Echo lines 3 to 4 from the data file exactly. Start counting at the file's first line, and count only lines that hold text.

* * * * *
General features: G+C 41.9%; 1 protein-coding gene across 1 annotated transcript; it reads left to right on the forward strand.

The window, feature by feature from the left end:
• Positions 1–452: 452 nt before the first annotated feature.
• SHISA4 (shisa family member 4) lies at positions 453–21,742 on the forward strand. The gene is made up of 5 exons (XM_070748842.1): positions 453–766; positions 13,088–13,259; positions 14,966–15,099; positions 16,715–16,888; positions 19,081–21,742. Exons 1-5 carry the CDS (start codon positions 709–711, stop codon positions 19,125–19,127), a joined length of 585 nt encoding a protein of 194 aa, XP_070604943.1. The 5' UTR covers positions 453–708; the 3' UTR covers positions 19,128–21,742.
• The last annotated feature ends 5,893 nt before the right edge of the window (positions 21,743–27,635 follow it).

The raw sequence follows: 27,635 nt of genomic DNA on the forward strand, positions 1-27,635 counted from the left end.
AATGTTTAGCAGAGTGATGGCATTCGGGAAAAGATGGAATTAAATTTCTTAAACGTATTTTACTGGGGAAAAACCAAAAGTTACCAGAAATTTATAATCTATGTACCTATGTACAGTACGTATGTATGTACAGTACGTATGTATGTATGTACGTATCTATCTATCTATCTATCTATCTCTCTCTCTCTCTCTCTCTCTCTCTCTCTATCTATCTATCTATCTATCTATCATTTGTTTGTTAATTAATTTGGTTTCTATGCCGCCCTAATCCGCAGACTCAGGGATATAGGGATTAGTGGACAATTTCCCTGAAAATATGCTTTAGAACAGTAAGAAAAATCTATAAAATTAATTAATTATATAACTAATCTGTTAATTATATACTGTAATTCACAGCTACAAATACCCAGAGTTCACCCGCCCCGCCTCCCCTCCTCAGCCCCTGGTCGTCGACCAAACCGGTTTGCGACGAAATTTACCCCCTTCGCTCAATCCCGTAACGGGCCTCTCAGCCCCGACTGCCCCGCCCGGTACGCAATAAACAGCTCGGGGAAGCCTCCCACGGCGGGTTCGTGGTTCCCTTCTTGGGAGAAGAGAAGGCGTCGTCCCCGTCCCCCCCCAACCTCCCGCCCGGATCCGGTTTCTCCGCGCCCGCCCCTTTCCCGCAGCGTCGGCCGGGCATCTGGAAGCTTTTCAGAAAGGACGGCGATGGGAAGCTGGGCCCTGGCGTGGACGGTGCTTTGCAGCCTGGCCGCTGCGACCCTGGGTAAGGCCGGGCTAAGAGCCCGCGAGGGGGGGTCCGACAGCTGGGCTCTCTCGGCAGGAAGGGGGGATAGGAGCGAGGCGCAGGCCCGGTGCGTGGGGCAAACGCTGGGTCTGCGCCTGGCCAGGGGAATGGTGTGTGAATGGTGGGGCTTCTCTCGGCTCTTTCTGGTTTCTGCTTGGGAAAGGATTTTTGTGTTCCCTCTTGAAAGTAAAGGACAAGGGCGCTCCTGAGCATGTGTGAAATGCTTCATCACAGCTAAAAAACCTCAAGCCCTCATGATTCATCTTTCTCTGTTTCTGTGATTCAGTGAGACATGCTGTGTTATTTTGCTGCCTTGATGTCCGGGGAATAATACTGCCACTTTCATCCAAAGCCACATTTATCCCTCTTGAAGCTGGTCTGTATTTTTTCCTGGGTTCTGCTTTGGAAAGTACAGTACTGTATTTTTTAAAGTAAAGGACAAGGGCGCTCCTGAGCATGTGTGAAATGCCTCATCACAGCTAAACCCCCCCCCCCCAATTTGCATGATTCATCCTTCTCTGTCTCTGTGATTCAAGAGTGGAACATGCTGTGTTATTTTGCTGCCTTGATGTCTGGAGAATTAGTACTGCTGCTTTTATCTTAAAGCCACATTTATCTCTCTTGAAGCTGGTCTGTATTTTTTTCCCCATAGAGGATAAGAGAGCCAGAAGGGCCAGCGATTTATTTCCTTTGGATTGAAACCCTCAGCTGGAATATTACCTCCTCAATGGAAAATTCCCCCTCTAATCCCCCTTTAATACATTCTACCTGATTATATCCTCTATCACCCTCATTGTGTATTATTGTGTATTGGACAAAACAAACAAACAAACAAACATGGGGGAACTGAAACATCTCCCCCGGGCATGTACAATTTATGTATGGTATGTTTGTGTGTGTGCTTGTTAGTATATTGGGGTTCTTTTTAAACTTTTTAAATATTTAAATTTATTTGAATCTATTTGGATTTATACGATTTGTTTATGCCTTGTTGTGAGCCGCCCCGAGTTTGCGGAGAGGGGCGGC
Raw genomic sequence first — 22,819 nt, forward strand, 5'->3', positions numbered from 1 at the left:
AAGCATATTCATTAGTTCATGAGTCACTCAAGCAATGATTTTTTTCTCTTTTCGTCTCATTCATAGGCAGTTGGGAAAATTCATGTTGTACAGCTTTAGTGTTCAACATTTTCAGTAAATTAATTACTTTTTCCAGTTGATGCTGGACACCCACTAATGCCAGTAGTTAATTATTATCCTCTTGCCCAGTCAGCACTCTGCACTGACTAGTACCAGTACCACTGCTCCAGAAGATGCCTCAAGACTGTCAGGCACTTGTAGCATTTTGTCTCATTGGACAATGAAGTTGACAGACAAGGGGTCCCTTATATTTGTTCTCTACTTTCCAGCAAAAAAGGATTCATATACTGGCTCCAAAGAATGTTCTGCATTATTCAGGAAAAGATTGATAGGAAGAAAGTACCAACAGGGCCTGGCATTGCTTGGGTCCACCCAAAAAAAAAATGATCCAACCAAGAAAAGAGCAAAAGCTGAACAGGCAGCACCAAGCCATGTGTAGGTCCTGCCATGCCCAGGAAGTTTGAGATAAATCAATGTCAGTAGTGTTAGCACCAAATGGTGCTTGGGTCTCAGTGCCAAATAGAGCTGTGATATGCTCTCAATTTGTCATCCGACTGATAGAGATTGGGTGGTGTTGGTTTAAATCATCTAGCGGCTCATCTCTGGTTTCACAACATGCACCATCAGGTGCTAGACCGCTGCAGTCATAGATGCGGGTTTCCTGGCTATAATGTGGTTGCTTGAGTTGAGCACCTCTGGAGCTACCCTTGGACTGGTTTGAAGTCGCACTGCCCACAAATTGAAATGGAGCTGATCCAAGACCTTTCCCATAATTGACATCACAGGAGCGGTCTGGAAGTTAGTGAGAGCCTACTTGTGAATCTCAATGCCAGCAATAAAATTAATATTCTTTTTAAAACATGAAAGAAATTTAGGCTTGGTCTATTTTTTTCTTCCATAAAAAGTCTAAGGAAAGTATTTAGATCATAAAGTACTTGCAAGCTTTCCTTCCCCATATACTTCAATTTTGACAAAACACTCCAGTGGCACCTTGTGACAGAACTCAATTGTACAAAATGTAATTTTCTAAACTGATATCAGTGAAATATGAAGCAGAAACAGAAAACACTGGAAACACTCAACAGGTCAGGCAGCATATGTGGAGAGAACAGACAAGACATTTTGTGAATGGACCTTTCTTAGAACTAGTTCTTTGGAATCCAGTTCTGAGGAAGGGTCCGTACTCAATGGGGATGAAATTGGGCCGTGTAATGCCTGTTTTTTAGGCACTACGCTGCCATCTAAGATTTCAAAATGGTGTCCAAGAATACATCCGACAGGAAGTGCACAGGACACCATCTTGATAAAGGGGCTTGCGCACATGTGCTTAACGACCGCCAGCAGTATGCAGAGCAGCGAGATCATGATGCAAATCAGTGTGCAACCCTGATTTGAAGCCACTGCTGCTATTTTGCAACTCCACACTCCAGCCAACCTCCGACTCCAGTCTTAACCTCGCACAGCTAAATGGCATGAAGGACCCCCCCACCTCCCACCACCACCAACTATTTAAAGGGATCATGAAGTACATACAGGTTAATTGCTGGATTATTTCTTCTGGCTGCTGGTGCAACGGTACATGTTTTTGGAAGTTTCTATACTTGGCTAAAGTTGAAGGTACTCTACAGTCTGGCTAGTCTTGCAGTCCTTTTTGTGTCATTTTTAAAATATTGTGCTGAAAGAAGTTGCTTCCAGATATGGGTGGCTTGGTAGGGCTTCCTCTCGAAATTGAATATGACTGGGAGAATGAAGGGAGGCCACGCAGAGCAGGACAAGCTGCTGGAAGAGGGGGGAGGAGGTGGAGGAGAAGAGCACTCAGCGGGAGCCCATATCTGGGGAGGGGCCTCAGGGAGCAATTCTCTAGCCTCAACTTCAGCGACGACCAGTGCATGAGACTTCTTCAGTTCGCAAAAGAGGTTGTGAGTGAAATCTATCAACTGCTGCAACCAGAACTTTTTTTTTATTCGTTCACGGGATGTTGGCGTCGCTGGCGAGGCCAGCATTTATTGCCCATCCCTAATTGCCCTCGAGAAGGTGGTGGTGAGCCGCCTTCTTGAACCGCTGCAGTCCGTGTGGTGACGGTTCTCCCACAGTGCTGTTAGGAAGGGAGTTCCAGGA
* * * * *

• Positions 1–452: 452 nt before the first annotated feature.
• SHISA4 (shisa family member 4) lies at positions 453–21,742 on the forward strand. The gene is made up of 5 exons (XM_070748842.1): positions 453–766; positions 13,088–13,259; positions 14,966–15,099; positions 16,715–16,888; positions 19,081–21,742. Exons 1-5 carry the CDS (start codon positions 709–711, stop codon positions 19,125–19,127), a joined length of 585 nt encoding a protein of 194 aa, XP_070604943.1. The 5' UTR covers positions 453–708; the 3' UTR covers positions 19,128–21,742.